Beth Dow's "In the Garden"

"Apples, Sissinghurst"

"Arch, Great Dixter"

"Allée, Boboli Gardens"
"Hillside, Waddesdon Manor"

       I bookmarked this beautiful photo series by Beth Dow, called "In the Garden" a little while ago. She photographed formal gardens, and as she says in her statement, her images are not "depictive." She explains, "I use the land before me as a jumping off point, implying light or shadow where perhaps there was none, as a way to create my own path through the garden. In fact, by positioning the lens, cropping my prints, and using burning and dodging to guide the viewer’s eye through a picture, I feel that I too am a gardener in a sense."

Wander through the whole series here, on her site.

Tuesday, October 20, 2015

Teju Cole on Photography

This quote comes from Teju Cole's fascinating recent essay in the New York Times Magazine, entitled "Memories of Things Unseen." Beautifully-written thoughts on the temporal, what remains after destruction, and Snapchat.

Monday, October 19, 2015

At Home

from "Stars fell on Livaniana," 2015, by Stefan Krauss

At Home

Within anything that lives there is structure
and segments of chaos both

In any house live the forces that can unbuild it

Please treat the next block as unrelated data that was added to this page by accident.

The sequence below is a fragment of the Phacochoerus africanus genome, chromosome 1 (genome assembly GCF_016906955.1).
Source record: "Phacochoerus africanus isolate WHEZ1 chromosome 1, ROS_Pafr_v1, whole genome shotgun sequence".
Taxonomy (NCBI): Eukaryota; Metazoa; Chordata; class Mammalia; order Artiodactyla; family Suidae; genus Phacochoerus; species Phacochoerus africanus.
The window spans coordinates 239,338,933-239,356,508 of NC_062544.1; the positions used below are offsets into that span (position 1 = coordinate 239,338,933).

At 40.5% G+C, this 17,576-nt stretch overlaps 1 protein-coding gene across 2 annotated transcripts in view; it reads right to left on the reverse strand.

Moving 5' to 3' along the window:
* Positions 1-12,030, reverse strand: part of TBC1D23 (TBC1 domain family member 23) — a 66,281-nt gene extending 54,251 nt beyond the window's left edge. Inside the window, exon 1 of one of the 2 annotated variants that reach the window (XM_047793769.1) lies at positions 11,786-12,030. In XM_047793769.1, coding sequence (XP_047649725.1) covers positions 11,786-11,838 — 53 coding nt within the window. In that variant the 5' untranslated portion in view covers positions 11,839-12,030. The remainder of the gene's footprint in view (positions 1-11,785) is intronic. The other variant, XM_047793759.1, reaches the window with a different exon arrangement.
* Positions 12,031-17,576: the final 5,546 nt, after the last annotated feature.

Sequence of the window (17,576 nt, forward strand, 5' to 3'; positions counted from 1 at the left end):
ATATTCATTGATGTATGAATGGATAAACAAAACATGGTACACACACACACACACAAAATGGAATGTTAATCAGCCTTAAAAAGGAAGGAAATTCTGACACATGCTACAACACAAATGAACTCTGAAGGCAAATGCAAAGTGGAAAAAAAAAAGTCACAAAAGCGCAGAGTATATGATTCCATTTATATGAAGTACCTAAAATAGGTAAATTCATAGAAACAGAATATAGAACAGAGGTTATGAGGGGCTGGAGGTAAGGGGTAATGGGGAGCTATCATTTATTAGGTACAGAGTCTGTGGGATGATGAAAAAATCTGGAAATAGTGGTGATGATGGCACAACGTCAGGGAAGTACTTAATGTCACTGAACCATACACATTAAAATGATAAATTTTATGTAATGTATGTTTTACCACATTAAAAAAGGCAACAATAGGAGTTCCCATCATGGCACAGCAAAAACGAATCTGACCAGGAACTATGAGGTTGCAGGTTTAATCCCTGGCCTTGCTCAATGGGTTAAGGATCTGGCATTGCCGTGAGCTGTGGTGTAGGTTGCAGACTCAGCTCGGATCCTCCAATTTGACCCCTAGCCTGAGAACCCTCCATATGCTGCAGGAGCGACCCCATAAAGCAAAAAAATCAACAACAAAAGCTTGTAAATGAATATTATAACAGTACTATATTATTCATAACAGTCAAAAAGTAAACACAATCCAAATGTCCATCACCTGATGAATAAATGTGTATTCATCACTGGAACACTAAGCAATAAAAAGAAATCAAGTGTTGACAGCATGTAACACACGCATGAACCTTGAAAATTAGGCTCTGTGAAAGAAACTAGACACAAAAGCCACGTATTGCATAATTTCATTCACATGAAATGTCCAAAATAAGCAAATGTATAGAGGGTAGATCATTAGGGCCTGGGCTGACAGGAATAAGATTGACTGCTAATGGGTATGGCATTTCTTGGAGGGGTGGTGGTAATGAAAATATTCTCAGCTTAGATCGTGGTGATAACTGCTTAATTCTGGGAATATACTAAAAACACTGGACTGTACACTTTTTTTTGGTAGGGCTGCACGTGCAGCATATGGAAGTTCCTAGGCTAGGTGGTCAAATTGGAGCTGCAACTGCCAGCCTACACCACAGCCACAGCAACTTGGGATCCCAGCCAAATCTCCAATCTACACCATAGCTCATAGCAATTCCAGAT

The doorbell’s voice lives alongside its beloved
named Silence

The dirt adheres to laws made by
no person

but by the subconscious of the dirt

Meanwhile there is much rejoicing in the lawlessness
of what will just grow

[Image above by Stefan Krauss]

Friday, October 16, 2015

Bookmarks List/Bedside Table

"Reading at the Shelburne Farms Library,"

Currently reading and enjoying:

-The Father Of The Arrow Is The Thought, by Christopher DeWeese
-The Dancer’s Notes, by Wendy McVicker
-This harrowing, scary essay, "How Doctors Take Women's Pain Less Seriously," by Joe Fassler at The Atlantic. This piece feels important.
-This lovely, melancholy short essay, “Home, Not Home” by Nikki Reimer
-This collection of “Handlettered Logos from Defunct Department Stores” (from Christian Annyas’s design blog). I’m not so much “reading” this one as gazing at it in admiration…so much fascinating design content (especially about typography) on this blog!

And you, friends? Have you had the time to read for pleasure lately? Hope that your weekend is full of good times, good people, and good vibes!

Thursday, October 15, 2015

All Heart